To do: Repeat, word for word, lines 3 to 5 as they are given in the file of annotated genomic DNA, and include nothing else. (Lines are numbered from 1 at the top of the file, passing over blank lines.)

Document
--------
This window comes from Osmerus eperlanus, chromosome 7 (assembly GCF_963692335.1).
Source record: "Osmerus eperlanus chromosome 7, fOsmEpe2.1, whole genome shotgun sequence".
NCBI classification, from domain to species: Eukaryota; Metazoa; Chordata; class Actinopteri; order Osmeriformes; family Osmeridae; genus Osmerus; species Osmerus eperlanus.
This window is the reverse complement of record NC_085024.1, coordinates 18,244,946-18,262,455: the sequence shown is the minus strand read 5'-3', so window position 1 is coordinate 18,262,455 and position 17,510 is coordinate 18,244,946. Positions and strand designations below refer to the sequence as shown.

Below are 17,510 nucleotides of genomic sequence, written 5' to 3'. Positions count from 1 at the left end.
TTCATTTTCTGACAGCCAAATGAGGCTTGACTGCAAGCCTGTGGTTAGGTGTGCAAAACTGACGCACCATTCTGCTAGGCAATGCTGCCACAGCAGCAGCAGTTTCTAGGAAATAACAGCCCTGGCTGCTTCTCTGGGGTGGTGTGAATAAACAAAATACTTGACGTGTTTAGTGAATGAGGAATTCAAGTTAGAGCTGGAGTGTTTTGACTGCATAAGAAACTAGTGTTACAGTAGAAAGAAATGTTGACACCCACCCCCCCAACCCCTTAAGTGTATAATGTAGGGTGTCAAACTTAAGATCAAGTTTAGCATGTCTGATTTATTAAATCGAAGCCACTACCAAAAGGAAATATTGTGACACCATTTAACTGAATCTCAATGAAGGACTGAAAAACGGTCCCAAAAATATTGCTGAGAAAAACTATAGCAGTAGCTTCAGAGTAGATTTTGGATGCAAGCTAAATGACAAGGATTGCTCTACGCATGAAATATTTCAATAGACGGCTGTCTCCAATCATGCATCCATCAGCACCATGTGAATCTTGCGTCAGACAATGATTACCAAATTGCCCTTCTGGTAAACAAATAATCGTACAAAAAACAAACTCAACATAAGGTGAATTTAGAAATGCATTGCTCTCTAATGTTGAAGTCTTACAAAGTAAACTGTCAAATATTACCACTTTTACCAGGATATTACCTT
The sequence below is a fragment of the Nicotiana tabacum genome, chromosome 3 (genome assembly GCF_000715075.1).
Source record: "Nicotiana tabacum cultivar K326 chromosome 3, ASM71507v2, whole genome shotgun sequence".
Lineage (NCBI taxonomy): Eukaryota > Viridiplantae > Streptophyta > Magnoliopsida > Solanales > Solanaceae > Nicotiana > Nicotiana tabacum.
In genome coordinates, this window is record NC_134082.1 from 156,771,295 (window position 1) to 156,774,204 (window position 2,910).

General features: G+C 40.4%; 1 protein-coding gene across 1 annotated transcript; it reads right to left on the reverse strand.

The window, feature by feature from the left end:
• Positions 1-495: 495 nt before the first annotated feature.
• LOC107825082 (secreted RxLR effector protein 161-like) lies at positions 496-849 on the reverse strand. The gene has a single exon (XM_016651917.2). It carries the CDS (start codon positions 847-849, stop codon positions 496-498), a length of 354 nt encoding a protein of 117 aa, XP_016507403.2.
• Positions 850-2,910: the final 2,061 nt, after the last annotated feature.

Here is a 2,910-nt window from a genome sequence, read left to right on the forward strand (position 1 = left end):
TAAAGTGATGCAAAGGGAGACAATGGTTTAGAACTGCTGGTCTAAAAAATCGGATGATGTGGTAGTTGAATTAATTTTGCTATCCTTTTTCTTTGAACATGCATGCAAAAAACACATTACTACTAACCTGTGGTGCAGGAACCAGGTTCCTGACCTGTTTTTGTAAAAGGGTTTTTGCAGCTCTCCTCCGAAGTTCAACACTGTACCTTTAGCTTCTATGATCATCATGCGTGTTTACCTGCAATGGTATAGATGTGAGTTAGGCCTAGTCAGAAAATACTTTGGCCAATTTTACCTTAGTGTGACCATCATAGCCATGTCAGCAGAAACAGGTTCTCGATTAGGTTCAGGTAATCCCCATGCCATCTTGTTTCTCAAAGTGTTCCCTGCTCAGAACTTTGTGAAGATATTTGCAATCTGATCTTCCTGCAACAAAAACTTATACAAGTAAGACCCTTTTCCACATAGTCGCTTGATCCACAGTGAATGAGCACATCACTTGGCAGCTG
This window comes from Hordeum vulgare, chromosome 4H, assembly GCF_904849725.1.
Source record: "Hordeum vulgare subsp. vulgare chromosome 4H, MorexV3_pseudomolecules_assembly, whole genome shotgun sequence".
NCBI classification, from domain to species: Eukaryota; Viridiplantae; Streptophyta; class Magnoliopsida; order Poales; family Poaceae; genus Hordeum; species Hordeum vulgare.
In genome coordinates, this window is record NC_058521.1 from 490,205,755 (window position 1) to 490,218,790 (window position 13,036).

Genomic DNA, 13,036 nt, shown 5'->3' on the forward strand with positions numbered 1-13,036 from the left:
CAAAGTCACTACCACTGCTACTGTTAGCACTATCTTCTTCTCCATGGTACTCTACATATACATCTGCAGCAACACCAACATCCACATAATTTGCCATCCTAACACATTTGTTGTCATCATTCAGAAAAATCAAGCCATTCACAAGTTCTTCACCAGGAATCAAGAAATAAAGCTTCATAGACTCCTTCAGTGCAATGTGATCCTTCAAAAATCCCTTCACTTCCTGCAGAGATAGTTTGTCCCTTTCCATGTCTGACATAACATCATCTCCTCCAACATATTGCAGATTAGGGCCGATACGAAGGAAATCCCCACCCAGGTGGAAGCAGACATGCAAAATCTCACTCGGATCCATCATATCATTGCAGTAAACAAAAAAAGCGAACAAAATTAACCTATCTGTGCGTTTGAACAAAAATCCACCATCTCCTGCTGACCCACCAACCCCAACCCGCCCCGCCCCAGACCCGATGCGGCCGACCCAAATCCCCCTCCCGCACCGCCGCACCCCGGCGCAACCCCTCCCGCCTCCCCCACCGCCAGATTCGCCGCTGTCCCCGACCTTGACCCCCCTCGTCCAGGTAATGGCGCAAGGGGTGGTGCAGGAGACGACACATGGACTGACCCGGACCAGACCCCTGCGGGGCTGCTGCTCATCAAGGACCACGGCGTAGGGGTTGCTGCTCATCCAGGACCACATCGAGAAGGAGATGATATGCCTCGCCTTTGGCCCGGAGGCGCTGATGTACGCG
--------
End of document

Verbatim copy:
NCBI classification, from domain to species: Eukaryota; Metazoa; Chordata; class Actinopteri; order Osmeriformes; family Osmeridae; genus Osmerus; species Osmerus eperlanus.
This window is the reverse complement of record NC_085024.1, coordinates 18,244,946-18,262,455: the sequence shown is the minus strand read 5'-3', so window position 1 is coordinate 18,262,455 and position 17,510 is coordinate 18,244,946. Positions and strand designations below refer to the sequence as shown.

Below are 17,510 nucleotides of genomic sequence, written 5' to 3'. Positions count from 1 at the left end.